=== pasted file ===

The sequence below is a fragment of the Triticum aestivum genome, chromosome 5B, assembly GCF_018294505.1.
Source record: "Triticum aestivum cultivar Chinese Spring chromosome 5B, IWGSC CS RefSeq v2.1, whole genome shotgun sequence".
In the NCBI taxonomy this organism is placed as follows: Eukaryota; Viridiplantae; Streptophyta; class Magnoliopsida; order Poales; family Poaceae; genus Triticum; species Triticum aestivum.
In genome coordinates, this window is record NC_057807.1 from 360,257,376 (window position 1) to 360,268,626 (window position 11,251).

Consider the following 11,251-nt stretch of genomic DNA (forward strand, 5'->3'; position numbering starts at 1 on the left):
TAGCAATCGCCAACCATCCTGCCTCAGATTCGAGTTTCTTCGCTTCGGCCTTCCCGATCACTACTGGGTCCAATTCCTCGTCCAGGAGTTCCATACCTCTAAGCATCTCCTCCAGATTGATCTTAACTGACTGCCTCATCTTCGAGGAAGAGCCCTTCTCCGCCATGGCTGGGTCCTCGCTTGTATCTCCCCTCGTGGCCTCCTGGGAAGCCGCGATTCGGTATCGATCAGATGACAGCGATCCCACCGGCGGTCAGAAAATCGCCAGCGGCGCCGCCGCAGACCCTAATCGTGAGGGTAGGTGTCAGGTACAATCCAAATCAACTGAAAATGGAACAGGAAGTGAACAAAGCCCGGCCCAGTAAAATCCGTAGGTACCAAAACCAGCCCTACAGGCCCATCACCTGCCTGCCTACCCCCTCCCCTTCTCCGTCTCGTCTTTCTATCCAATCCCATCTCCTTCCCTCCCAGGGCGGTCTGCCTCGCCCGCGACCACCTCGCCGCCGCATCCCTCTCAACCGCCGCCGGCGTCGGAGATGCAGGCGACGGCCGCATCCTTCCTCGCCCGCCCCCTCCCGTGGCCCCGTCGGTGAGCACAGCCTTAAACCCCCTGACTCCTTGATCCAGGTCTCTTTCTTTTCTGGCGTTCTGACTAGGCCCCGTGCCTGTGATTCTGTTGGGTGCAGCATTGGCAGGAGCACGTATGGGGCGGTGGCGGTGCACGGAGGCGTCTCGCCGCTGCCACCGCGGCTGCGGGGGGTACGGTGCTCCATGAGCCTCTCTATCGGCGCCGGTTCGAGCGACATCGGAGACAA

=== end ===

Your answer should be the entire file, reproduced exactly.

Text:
The sequence below is a fragment of the Triticum aestivum genome, chromosome 5B, assembly GCF_018294505.1.
Source record: "Triticum aestivum cultivar Chinese Spring chromosome 5B, IWGSC CS RefSeq v2.1, whole genome shotgun sequence".
In the NCBI taxonomy this organism is placed as follows: Eukaryota; Viridiplantae; Streptophyta; class Magnoliopsida; order Poales; family Poaceae; genus Triticum; species Triticum aestivum.
In genome coordinates, this window is record NC_057807.1 from 360,257,376 (window position 1) to 360,268,626 (window position 11,251).

Consider the following 11,251-nt stretch of genomic DNA (forward strand, 5'->3'; position numbering starts at 1 on the left):
TAGCAATCGCCAACCATCCTGCCTCAGATTCGAGTTTCTTCGCTTCGGCCTTCCCGATCACTACTGGGTCCAATTCCTCGTCCAGGAGTTCCATACCTCTAAGCATCTCCTCCAGATTGATCTTAACTGACTGCCTCATCTTCGAGGAAGAGCCCTTCTCCGCCATGGCTGGGTCCTCGCTTGTATCTCCCCTCGTGGCCTCCTGGGAAGCCGCGATTCGGTATCGATCAGATGACAGCGATCCCACCGGCGGTCAGAAAATCGCCAGCGGCGCCGCCGCAGACCCTAATCGTGAGGGTAGGTGTCAGGTACAATCCAAATCAACTGAAAATGGAACAGGAAGTGAACAAAGCCCGGCCCAGTAAAATCCGTAGGTACCAAAACCAGCCCTACAGGCCCATCACCTGCCTGCCTACCCCCTCCCCTTCTCCGTCTCGTCTTTCTATCCAATCCCATCTCCTTCCCTCCCAGGGCGGTCTGCCTCGCCCGCGACCACCTCGCCGCCGCATCCCTCTCAACCGCCGCCGGCGTCGGAGATGCAGGCGACGGCCGCATCCTTCCTCGCCCGCCCCCTCCCGTGGCCCCGTCGGTGAGCACAGCCTTAAACCCCCTGACTCCTTGATCCAGGTCTCTTTCTTTTCTGGCGTTCTGACTAGGCCCCGTGCCTGTGATTCTGTTGGGTGCAGCATTGGCAGGAGCACGTATGGGGCGGTGGCGGTGCACGGAGGCGTCTCGCCGCTGCCACCGCGGCTGCGGGGGGTACGGTGCTCCATGAGCCTCTCTATCGGCGCCGGTTCGAGCGACATCGGAGACAA